And when you get through your education (and you can do that by attending a campus or online court reporting school) and out into the real world of court reporting, the rewards are plenty. The average income of a court reporter ranges from $35,000 to $70,000 per year.
Unlike other single-focus court reporting schools like the Court Reporting Institute of Houston, the Academy has many different programs available for a variety of careers in the criminal justice field.
Along with court reporting, the Academy offers instruction in security and investigation, legal office support, and medical office assistance.
With such a wide variety of programs available at such a small school, you might think that they're spreading themselves too thin. On the contrary, the Academy of Court Reporting is one of the nation's highest regarded schools of its kind. The faculty and administration at the Academy isn't just focused on teaching you the tricks of the reporting trade--they're also interested in your future. At the Academy, you will have the opportunity to participate in externships, allowing you the chance to see what the real world of the court reporting profession is like.
While there are plenty of online court reporting schools, the Academy of Corut Reporting is one of the best campus schools for you to obtain a court reporting degree.
There are a lot of different pieces of equipment you'll require when working as a court reporter--or even as a reporter in general. Many of these supplies will be provided by your employer, but if you're working as a freelance reporter, you may find yourself having to pick most of them up yourself.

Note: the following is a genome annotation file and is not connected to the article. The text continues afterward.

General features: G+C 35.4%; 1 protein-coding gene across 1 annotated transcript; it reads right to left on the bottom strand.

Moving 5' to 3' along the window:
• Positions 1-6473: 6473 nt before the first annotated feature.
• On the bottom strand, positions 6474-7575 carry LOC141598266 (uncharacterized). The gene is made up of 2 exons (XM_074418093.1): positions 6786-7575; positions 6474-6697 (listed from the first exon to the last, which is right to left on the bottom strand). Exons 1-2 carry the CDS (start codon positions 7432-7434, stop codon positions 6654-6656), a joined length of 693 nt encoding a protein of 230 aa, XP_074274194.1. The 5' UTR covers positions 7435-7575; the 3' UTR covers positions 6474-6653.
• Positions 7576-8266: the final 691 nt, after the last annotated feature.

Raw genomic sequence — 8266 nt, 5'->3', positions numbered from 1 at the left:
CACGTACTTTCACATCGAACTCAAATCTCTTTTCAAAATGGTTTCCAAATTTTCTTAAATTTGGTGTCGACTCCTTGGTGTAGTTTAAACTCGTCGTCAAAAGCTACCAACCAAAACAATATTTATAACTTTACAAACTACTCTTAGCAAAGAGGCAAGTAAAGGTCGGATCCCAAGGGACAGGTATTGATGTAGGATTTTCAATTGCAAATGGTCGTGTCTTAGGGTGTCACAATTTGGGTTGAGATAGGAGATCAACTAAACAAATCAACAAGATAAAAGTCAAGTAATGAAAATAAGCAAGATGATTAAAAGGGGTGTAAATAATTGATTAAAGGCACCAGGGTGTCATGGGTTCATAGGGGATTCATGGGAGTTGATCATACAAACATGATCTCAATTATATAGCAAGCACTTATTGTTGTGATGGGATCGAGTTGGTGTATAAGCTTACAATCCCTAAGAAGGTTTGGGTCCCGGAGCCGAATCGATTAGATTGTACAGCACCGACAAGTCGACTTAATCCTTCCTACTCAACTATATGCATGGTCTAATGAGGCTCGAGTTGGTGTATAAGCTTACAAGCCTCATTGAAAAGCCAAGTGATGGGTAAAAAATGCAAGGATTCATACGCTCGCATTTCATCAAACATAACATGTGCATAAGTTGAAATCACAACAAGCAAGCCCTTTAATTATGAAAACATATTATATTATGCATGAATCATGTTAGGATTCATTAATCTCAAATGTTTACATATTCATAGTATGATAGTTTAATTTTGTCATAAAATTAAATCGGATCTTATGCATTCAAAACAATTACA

And when it comes to supplies that are meant to protect your health, no matter who you work for, you need to make sure that you have them in stock.
The three main categories of court reporting supplies are:
For over thirty years, the Court Reporting Institute has been one of the country's best and biggest schools of its kind. As far as online court reporter schools go, it's also one of the most highly recognized and accredited institutions in the country.
The Houston branch of the CRI opened in 2002, bringing in not just students from around the southern Texas region, but all over the world.
One of the reasons that the Court Reporting Institute of Houston is so highly thought of is that they dedicate one hundred percent of their time and focus to students of stenography and reporting. If you don't attend an online court reporting school, the Court Reporting Institute of Houston is a fantastic option.
Most schools of this kind offer various other programs, aside from court reporting, to draw in more students (and, therefore, more revenue). The Court Reporting Institute of Houston, on the other hand, only offers a single program:
This means that every one of their instructors and every one of their classes is dedicated to your reporting education.